3. 3. What is augmented reality (AR)?• Goal of AR is to add information and meaning to a real object or place• Enables learners to “explore” the physical world without assuming any prior knowledge• Superimpose “information overlays” or layers, onto the world around you, using a handheld device• Add audio commentary, location data, historical context or other forms of content that can make a user‟s experience of a thing or a place more meaningful
    4. 4. Haptic Lotus Hidden Histories: to the Castle! Plus new „mobile media‟ app on the way from the OU: Situ8 (watch this space!)
    5. 5. Current uses of AR• Sports coverage• Retail/marketing• Networking („Augmented ID‟) or find someone in a crowd• Aviation („head-up displays‟ on windscreen of plane)• Training or task support• Navigation• Sightseeing e.g. outdoor venues; museums and art galleries
    6. 6. Defining technology-enhanced realities:virtual, mixed and augmented• Fusion of digital information in real world settings• 3 essential properties: – real and virtual objects in real environment – a system that aligns these objects – that runs interactively in real time• Not just graphical media: can also be textual, audio, video, haptic• Context is key; also explicit intentionality of media Reality-Virtuality Continuum, redrawn from Milgram et al 1994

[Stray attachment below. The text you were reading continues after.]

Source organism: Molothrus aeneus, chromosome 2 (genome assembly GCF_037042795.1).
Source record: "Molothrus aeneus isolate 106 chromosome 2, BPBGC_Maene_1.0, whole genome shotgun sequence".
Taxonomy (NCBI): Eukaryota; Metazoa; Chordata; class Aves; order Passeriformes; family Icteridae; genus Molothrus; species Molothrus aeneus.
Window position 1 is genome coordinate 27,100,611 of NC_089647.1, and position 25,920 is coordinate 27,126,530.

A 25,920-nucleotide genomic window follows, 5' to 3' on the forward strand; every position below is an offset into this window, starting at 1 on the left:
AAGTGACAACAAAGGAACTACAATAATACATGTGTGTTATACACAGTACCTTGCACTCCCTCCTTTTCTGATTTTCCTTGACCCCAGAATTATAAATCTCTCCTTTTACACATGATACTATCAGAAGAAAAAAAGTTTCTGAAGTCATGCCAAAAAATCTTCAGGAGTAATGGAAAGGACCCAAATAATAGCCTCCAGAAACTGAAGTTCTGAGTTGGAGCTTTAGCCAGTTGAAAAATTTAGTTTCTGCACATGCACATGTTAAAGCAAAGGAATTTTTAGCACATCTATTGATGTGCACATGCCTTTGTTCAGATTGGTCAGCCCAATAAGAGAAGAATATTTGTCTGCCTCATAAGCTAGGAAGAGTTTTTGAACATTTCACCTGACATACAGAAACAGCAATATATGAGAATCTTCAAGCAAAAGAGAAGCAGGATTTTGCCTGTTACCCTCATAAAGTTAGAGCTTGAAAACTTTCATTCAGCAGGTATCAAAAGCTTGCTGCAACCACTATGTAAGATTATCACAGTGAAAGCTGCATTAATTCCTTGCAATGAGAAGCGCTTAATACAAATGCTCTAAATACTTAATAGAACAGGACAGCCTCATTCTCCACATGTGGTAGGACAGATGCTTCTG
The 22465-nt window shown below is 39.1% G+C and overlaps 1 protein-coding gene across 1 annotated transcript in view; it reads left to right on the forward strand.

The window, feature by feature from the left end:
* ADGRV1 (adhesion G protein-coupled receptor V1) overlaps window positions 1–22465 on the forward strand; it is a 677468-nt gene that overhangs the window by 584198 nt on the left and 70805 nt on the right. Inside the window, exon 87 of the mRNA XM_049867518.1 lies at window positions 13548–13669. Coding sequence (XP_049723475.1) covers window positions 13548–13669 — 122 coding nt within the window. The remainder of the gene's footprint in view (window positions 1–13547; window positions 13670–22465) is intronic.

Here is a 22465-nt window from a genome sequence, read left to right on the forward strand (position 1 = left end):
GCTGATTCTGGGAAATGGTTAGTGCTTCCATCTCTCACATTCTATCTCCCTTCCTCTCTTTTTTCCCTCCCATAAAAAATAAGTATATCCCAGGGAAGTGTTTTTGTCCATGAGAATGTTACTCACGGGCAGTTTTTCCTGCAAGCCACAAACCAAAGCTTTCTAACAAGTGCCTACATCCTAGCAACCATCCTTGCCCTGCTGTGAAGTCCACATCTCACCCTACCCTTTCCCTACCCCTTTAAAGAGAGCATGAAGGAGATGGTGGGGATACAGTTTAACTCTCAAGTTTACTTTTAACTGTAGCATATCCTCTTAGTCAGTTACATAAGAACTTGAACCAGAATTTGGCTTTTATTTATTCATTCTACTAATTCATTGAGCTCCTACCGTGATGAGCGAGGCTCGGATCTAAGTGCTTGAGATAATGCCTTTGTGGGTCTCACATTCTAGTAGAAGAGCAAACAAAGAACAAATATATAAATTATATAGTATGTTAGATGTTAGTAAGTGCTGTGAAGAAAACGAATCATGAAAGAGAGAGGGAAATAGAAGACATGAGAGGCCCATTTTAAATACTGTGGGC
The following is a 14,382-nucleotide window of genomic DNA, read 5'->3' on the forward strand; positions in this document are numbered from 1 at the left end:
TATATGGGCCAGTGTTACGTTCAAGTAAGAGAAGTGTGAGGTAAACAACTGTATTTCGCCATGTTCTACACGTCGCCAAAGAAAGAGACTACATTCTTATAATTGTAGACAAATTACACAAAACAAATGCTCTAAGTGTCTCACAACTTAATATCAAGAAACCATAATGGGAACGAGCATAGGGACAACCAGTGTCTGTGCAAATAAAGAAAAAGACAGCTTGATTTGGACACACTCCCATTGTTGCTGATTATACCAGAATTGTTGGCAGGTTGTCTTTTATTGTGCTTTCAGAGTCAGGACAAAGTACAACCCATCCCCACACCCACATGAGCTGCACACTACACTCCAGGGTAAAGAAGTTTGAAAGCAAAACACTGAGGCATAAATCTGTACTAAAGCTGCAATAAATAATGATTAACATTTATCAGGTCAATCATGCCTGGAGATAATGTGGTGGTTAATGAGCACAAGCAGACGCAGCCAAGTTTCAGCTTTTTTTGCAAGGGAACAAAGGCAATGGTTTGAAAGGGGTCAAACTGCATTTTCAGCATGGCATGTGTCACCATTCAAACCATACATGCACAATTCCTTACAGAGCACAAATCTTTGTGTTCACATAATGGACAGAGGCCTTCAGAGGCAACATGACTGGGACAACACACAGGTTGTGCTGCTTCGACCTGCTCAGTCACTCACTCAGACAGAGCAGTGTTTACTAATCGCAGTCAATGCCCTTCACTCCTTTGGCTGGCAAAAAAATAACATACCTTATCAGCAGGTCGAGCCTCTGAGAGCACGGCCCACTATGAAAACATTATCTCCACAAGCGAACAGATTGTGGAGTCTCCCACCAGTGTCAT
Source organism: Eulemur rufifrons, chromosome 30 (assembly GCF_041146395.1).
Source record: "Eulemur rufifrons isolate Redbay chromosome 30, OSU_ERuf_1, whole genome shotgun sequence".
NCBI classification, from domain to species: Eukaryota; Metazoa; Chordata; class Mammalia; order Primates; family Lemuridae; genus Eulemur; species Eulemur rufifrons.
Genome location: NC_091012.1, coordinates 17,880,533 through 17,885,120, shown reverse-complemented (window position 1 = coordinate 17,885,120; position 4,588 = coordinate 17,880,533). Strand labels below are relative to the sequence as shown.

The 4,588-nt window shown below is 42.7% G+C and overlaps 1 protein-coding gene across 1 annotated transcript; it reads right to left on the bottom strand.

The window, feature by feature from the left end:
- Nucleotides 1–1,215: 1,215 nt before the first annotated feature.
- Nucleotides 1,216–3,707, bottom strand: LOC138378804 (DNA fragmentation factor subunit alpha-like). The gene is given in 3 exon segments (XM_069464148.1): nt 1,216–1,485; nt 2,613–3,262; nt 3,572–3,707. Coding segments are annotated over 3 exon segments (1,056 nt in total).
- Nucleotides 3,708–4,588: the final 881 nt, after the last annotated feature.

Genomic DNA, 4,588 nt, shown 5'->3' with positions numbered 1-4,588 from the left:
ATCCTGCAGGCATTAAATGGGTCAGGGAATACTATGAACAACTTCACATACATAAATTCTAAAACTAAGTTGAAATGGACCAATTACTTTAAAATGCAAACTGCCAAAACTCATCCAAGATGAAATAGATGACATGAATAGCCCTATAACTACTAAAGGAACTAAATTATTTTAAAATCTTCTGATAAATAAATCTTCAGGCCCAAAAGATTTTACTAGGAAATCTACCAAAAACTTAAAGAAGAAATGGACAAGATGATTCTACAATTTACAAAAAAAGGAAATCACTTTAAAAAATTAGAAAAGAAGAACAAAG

7. 7. AR, situated learning and embodiment• Situated learning – Authentic, contextual – Use of tools to mediate contact with the world• Embodiment and embodied cognition – Physical interactions with world help us to create meaning• Other related research: – Ecology of resources – Reality-based interaction – Space/place (Dourish)• Do we need a new theory of augmented place? (see E. FitzGerald [in press – Oct/Nov 2012] Towards a Theory of Augmented Place. IEEE Learning Technologies Newsletter: Special theme on Technology-Augmented Physical Educational Spaces. Pre-print available at http://open.academia.edu/LizFitzGerald/Papers)
    8. 8. Classifying AR• Examined 6 projects using AR for mobile learning• Dimensions used: – Device or technology used – Mode of interaction – Method of sensory feedback to the user (visual/audio/text/video) – Type of experience (personal or shared) – Fixed/static or portable experience – Learning activities or outcomes• Range of devices used but changing emphasis• Mode of interaction mostly passive and/or exploratory• Mostly mixed media• Both personal and shared experiences